Sadly, none of that vision has come true, and this remains a product that I'd be interested in. Although I think the rise of newsletters (like this one) mean that people are interested in curation by people rather than by AI.
I came across this type of application while doing a security review of packages in the Node.js ecosystem on possible vulnerabilities that may appear when utilizing headless browsers in production.
As Vasilii says, for SEO reasons, you might have systems that render that webpage for you on the backend. If those renderers run inside your network, they have the ability to access internal websites, systems and other interesting URLs. It's very similar to an SSRF attack, but done through prerender engines instead.
Thanks to data from @sansecio I stumbled upon a digital skimming / #magecart technique for injecting convincing PayPal iframes into the checkout process. It does this using postMessage, and I think this is the first skimmer to deploy such a method.
This is quite the twitter thread, one that I wish was a blogpost.
But here we go, some indicators to put into your SIEM, and a good breakdown of a new technique being used by MageCart.
He posted evidence on Twitter in late November showing a screen enabling him to generate EAS (Emergency Alert System) messages, including Child Abduction Emergencies, Civil Emergency Messages, or Evacuation Immediate [sic] alerts.
The hacktivist believes the system access points are available on the open internet for use by proper authorized personnel, but are easily accessible by people able to socially engineer the manufacturers of the systems.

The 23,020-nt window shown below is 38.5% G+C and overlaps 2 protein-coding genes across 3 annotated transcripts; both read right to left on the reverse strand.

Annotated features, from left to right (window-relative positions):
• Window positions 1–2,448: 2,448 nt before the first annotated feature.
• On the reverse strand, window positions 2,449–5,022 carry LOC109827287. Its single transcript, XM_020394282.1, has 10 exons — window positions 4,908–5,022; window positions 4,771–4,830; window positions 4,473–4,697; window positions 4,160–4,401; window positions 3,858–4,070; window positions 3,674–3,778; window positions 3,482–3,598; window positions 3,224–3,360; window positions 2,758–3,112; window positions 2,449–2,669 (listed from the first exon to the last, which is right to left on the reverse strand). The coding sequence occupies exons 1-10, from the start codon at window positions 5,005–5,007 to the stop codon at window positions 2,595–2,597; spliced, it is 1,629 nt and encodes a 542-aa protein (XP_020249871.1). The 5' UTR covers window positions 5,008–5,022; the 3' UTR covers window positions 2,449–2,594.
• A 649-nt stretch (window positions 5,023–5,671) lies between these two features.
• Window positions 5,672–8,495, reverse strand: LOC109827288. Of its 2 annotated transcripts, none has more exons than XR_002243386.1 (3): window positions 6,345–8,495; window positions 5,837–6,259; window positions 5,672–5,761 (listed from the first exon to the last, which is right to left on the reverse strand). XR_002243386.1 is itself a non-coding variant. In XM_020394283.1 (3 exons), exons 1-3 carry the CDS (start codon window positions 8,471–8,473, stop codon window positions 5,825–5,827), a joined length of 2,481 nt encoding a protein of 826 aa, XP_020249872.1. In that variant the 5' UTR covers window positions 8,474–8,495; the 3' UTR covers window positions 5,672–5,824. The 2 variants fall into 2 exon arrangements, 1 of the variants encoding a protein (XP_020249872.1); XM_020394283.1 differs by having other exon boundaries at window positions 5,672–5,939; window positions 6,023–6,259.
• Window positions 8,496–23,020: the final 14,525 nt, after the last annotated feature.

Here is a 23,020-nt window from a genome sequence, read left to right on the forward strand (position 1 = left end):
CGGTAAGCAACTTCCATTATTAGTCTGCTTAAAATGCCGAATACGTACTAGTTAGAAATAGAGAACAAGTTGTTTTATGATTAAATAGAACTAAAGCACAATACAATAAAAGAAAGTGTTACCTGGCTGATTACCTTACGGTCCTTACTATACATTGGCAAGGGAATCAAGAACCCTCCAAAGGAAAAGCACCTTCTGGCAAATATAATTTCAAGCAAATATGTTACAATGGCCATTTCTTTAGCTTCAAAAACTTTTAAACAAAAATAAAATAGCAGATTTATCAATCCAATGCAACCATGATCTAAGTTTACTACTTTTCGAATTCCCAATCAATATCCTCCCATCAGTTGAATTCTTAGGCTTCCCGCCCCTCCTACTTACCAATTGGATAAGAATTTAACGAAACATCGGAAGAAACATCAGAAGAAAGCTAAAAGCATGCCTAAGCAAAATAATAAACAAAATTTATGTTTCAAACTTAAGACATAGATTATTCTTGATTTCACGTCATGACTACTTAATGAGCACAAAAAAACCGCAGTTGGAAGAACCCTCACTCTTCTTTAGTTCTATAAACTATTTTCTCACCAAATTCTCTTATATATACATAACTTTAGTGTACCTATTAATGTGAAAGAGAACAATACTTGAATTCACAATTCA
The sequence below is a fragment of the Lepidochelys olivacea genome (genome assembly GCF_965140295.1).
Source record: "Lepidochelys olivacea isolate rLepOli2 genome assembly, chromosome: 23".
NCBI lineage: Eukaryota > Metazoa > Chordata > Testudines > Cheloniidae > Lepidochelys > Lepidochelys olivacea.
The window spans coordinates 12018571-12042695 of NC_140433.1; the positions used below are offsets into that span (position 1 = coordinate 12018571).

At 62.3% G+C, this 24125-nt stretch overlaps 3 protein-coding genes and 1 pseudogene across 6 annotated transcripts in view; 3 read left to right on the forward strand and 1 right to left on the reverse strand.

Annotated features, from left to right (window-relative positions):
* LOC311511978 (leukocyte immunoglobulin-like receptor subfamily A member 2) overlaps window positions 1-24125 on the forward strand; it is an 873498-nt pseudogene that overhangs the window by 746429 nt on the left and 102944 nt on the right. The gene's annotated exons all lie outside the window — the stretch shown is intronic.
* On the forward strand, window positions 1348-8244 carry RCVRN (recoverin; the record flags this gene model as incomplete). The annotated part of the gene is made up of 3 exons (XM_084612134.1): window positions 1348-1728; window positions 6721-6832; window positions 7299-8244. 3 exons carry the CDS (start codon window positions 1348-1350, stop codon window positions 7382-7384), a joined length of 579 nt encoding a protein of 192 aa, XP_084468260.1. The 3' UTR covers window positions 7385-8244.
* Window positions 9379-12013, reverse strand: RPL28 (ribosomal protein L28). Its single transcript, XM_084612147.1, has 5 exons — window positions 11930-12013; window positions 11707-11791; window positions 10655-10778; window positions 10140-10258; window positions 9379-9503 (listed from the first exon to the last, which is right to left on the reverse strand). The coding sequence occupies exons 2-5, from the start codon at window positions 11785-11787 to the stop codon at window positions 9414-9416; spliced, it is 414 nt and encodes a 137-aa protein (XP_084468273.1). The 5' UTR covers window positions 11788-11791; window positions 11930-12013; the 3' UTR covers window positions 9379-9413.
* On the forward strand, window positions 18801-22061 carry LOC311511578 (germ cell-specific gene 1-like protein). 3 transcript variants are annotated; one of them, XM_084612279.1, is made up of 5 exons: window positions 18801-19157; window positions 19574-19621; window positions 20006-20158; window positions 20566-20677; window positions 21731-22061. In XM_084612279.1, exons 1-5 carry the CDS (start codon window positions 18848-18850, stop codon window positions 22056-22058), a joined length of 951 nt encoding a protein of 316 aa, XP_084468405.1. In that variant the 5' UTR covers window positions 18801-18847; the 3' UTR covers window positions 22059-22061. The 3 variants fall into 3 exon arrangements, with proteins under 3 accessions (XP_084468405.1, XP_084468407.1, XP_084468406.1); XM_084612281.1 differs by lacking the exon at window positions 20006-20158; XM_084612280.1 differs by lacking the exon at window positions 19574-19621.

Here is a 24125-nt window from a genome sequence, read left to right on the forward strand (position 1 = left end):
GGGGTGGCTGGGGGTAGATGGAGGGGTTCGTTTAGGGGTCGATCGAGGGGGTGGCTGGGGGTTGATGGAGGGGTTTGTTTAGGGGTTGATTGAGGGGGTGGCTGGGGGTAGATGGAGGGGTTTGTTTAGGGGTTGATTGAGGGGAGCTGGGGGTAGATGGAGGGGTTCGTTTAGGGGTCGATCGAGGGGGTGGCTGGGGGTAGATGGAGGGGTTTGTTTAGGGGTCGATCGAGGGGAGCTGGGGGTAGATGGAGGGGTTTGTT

“You can get whatever you need to gain full access – not to all, as most are updated – but a scary majority,” he says. “This reminds me of the banking systems, they run COBOL because they are too lazy and cheap to upgrade to something more secure and we get left with very old people who know how to program COBOL working on the banking and insurance infrastructure. I think the federal government needs to set up proper training for set up and usage of these devices, and make it illegal to operate if you have not been trained.”
One of the problem with "hackers", whether white hat or black hat, is that despite their prodigious technical skills with offensive tools, they often don't actually understand the systems architecture and development that underlies the systems they are looking at. This faulty understanding means that they might not know what they could do with a tool when they find it, and also means that they sometimes cause disruption in the system that they are exploring.
There's several misconceptions in this article, simply scanning the internet for people running software that does emergency alerts doesn't mean that every one that you've found is actually a live emergency alert system for a state. These systems can do a lot of things. He says he searched for domain names that look like they might be connected to alert systems, and looked at those. But of course many organisations will run versions of these systems for training, for staging and testing. It's not entirely clear without more information, that the systems that he's got access to are production systems.
However, the slightly more cynical me suspects that there probably are a bunch of poorly secured, poorly managed emergency alert systems connected to the internet, so it's not beyond possibility that he's stumbled on a real thing.
Southern Co-op is using facial recognition technology from Facewatch, a London-based startup. Every time someone enters one of the 18 shops using the tech cameras scan their faces. These CCTV images are converted to numerical data and compared against a watchlist of ‘suspects’ to see if there’s a match. If a match is made, staff within the store receive notifications on smartphones.